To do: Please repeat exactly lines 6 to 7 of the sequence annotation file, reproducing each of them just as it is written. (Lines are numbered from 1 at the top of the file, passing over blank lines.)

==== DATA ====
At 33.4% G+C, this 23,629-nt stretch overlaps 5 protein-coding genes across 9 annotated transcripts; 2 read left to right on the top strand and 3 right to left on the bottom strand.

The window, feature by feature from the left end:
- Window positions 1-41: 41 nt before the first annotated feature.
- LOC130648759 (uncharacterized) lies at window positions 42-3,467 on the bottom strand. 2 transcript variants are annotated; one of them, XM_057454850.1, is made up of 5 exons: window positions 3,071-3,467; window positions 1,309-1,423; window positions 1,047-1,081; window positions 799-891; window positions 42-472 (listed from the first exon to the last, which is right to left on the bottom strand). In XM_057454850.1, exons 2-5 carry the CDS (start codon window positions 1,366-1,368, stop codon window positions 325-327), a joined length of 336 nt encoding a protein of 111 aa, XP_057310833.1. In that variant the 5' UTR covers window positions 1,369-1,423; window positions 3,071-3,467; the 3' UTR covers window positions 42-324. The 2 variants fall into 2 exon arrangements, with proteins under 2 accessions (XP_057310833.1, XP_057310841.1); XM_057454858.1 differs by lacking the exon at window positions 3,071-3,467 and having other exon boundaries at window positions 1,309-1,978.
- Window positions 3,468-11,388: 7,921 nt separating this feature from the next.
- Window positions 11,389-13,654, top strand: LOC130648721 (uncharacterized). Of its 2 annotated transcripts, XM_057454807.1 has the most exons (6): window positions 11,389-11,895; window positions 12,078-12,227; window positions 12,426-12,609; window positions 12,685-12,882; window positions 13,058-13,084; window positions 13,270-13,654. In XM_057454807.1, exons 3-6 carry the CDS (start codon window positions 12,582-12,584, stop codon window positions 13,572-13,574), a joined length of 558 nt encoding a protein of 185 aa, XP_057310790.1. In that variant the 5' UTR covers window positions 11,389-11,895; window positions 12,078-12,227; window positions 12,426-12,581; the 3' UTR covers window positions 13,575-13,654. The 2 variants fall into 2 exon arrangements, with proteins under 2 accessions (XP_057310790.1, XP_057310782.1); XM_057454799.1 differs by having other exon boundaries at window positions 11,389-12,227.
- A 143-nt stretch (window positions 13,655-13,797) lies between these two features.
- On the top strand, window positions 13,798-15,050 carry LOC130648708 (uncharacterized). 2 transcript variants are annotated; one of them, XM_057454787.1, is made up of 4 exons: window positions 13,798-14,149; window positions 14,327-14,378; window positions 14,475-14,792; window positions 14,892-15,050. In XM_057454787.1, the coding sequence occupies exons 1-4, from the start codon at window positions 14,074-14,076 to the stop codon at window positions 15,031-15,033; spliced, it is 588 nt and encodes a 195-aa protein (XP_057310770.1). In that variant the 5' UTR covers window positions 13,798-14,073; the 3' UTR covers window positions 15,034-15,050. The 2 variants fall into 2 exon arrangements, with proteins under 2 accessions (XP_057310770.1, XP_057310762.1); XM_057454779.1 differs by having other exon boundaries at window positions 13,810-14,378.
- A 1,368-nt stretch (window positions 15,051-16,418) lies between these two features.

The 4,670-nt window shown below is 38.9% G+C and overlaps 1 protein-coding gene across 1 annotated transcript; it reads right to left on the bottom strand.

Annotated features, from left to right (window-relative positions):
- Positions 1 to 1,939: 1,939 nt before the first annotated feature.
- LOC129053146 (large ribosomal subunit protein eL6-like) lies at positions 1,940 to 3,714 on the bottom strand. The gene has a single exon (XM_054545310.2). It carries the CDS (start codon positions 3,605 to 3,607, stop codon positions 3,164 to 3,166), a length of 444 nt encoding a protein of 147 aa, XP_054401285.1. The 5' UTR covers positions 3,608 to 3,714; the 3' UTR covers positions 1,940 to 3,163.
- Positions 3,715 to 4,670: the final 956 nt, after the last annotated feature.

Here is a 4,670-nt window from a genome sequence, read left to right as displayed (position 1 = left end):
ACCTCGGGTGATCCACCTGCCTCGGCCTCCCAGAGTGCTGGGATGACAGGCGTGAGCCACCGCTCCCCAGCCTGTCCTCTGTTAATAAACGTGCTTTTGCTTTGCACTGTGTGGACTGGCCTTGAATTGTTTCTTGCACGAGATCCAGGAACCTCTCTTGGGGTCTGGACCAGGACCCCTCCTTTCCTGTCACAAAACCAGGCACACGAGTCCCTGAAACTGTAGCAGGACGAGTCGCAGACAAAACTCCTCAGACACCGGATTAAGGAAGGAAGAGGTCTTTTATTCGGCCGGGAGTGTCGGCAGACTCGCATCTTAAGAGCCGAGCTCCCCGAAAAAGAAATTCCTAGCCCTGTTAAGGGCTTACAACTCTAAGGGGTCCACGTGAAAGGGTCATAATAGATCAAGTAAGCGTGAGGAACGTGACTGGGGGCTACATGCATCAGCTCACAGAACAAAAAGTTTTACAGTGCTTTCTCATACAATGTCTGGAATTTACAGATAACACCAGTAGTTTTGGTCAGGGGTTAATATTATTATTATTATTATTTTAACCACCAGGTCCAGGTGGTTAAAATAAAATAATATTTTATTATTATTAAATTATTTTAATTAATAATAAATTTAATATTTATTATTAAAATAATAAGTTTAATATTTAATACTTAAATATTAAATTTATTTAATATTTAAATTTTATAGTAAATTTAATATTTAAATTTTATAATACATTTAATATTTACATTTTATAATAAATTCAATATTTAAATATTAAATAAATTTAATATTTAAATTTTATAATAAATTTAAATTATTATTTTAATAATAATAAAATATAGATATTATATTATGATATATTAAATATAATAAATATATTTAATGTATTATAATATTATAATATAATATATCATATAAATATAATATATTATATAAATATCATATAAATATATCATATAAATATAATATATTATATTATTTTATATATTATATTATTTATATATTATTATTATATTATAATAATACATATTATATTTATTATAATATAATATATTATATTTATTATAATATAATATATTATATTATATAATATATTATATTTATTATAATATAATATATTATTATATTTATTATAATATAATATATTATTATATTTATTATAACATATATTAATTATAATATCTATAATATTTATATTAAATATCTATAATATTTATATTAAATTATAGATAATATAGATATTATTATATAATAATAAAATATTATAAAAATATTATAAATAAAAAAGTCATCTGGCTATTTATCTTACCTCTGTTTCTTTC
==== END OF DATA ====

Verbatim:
- Window positions 11,389-13,654, top strand: LOC130648721 (uncharacterized). Of its 2 annotated transcripts, XM_057454807.1 has the most exons (6): window positions 11,389-11,895; window positions 12,078-12,227; window positions 12,426-12,609; window positions 12,685-12,882; window positions 13,058-13,084; window positions 13,270-13,654. In XM_057454807.1, exons 3-6 carry the CDS (start codon window positions 12,582-12,584, stop codon window positions 13,572-13,574), a joined length of 558 nt encoding a protein of 185 aa, XP_057310790.1. In that variant the 5' UTR covers window positions 11,389-11,895; window positions 12,078-12,227; window positions 12,426-12,581; the 3' UTR covers window positions 13,575-13,654. The 2 variants fall into 2 exon arrangements, with proteins under 2 accessions (XP_057310790.1, XP_057310782.1); XM_057454799.1 differs by having other exon boundaries at window positions 11,389-12,227.
- A 143-nt stretch (window positions 13,655-13,797) lies between these two features.